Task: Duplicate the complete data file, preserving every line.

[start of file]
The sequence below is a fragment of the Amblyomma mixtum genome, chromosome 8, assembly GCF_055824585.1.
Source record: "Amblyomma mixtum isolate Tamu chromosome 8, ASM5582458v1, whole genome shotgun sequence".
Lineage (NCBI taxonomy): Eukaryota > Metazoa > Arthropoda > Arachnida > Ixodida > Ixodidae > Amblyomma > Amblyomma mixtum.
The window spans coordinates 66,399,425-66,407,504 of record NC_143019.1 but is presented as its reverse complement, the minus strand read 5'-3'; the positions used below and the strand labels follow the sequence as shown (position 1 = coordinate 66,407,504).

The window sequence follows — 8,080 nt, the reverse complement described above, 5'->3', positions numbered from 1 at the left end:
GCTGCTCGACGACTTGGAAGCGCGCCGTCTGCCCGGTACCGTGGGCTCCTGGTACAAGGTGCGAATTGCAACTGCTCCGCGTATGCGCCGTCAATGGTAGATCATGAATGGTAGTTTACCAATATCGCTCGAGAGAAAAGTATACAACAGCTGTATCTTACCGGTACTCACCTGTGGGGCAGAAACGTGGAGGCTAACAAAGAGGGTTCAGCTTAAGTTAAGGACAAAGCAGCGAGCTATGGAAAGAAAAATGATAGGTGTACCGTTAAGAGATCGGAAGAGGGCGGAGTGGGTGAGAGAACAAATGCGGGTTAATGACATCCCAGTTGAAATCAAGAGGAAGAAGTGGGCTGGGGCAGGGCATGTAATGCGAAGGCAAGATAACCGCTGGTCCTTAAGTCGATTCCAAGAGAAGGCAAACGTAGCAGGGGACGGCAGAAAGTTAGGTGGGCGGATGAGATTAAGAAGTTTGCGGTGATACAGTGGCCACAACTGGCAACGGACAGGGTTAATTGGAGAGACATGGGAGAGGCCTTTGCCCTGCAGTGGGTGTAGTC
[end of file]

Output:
The sequence below is a fragment of the Amblyomma mixtum genome, chromosome 8, assembly GCF_055824585.1.
Source record: "Amblyomma mixtum isolate Tamu chromosome 8, ASM5582458v1, whole genome shotgun sequence".
Lineage (NCBI taxonomy): Eukaryota > Metazoa > Arthropoda > Arachnida > Ixodida > Ixodidae > Amblyomma > Amblyomma mixtum.
The window spans coordinates 66,399,425-66,407,504 of record NC_143019.1 but is presented as its reverse complement, the minus strand read 5'-3'; the positions used below and the strand labels follow the sequence as shown (position 1 = coordinate 66,407,504).

The window sequence follows — 8,080 nt, the reverse complement described above, 5'->3', positions numbered from 1 at the left end:
GCTGCTCGACGACTTGGAAGCGCGCCGTCTGCCCGGTACCGTGGGCTCCTGGTACAAGGTGCGAATTGCAACTGCTCCGCGTATGCGCCGTCAATGGTAGATCATGAATGGTAGTTTACCAATATCGCTCGAGAGAAAAGTATACAACAGCTGTATCTTACCGGTACTCACCTGTGGGGCAGAAACGTGGAGGCTAACAAAGAGGGTTCAGCTTAAGTTAAGGACAAAGCAGCGAGCTATGGAAAGAAAAATGATAGGTGTACCGTTAAGAGATCGGAAGAGGGCGGAGTGGGTGAGAGAACAAATGCGGGTTAATGACATCCCAGTTGAAATCAAGAGGAAGAAGTGGGCTGGGGCAGGGCATGTAATGCGAAGGCAAGATAACCGCTGGTCCTTAAGTCGATTCCAAGAGAAGGCAAACGTAGCAGGGGACGGCAGAAAGTTAGGTGGGCGGATGAGATTAAGAAGTTTGCGGTGATACAGTGGCCACAACTGGCAACGGACAGGGTTAATTGGAGAGACATGGGAGAGGCCTTTGCCCTGCAGTGGGTGTAGTC